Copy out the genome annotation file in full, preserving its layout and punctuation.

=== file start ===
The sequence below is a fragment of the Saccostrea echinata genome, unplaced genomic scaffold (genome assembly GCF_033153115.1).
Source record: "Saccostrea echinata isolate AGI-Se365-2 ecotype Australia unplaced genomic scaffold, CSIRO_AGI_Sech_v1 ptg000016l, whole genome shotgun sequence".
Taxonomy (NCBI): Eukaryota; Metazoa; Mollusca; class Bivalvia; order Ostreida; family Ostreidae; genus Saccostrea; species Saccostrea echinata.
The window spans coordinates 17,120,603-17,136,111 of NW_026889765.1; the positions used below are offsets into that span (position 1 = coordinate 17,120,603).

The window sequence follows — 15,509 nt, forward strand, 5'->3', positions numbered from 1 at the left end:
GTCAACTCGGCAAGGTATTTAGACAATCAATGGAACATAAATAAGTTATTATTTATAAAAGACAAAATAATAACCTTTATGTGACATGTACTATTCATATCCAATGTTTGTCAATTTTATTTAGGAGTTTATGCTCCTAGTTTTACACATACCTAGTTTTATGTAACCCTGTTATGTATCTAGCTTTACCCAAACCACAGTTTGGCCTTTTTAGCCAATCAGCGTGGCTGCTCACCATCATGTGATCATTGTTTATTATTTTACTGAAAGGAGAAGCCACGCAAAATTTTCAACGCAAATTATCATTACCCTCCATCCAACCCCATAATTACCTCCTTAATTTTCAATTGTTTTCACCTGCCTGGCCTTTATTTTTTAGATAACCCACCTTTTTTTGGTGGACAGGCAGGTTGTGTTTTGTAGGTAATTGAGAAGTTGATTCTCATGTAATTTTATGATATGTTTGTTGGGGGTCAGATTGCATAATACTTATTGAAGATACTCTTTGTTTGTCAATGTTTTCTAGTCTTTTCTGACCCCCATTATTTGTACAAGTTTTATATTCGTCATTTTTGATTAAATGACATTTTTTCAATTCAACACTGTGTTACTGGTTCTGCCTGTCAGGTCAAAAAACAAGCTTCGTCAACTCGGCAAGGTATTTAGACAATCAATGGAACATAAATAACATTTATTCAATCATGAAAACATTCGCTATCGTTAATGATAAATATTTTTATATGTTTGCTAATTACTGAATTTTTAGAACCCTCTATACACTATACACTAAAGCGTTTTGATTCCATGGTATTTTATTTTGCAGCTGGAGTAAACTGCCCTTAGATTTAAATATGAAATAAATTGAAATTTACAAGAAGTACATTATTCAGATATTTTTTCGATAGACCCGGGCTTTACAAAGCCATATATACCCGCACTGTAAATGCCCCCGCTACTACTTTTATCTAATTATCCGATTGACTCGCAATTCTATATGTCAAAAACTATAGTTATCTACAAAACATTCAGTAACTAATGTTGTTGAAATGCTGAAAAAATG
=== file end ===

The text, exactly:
The sequence below is a fragment of the Saccostrea echinata genome, unplaced genomic scaffold (genome assembly GCF_033153115.1).
Source record: "Saccostrea echinata isolate AGI-Se365-2 ecotype Australia unplaced genomic scaffold, CSIRO_AGI_Sech_v1 ptg000016l, whole genome shotgun sequence".
Taxonomy (NCBI): Eukaryota; Metazoa; Mollusca; class Bivalvia; order Ostreida; family Ostreidae; genus Saccostrea; species Saccostrea echinata.
The window spans coordinates 17,120,603-17,136,111 of NW_026889765.1; the positions used below are offsets into that span (position 1 = coordinate 17,120,603).

The window sequence follows — 15,509 nt, forward strand, 5'->3', positions numbered from 1 at the left end:
GTCAACTCGGCAAGGTATTTAGACAATCAATGGAACATAAATAAGTTATTATTTATAAAAGACAAAATAATAACCTTTATGTGACATGTACTATTCATATCCAATGTTTGTCAATTTTATTTAGGAGTTTATGCTCCTAGTTTTACACATACCTAGTTTTATGTAACCCTGTTATGTATCTAGCTTTACCCAAACCACAGTTTGGCCTTTTTAGCCAATCAGCGTGGCTGCTCACCATCATGTGATCATTGTTTATTATTTTACTGAAAGGAGAAGCCACGCAAAATTTTCAACGCAAATTATCATTACCCTCCATCCAACCCCATAATTACCTCCTTAATTTTCAATTGTTTTCACCTGCCTGGCCTTTATTTTTTAGATAACCCACCTTTTTTTGGTGGACAGGCAGGTTGTGTTTTGTAGGTAATTGAGAAGTTGATTCTCATGTAATTTTATGATATGTTTGTTGGGGGTCAGATTGCATAATACTTATTGAAGATACTCTTTGTTTGTCAATGTTTTCTAGTCTTTTCTGACCCCCATTATTTGTACAAGTTTTATATTCGTCATTTTTGATTAAATGACATTTTTTCAATTCAACACTGTGTTACTGGTTCTGCCTGTCAGGTCAAAAAACAAGCTTCGTCAACTCGGCAAGGTATTTAGACAATCAATGGAACATAAATAACATTTATTCAATCATGAAAACATTCGCTATCGTTAATGATAAATATTTTTATATGTTTGCTAATTACTGAATTTTTAGAACCCTCTATACACTATACACTAAAGCGTTTTGATTCCATGGTATTTTATTTTGCAGCTGGAGTAAACTGCCCTTAGATTTAAATATGAAATAAATTGAAATTTACAAGAAGTACATTATTCAGATATTTTTTCGATAGACCCGGGCTTTACAAAGCCATATATACCCGCACTGTAAATGCCCCCGCTACTACTTTTATCTAATTATCCGATTGACTCGCAATTCTATATGTCAAAAACTATAGTTATCTACAAAACATTCAGTAACTAATGTTGTTGAAATGCTGAAAAAATG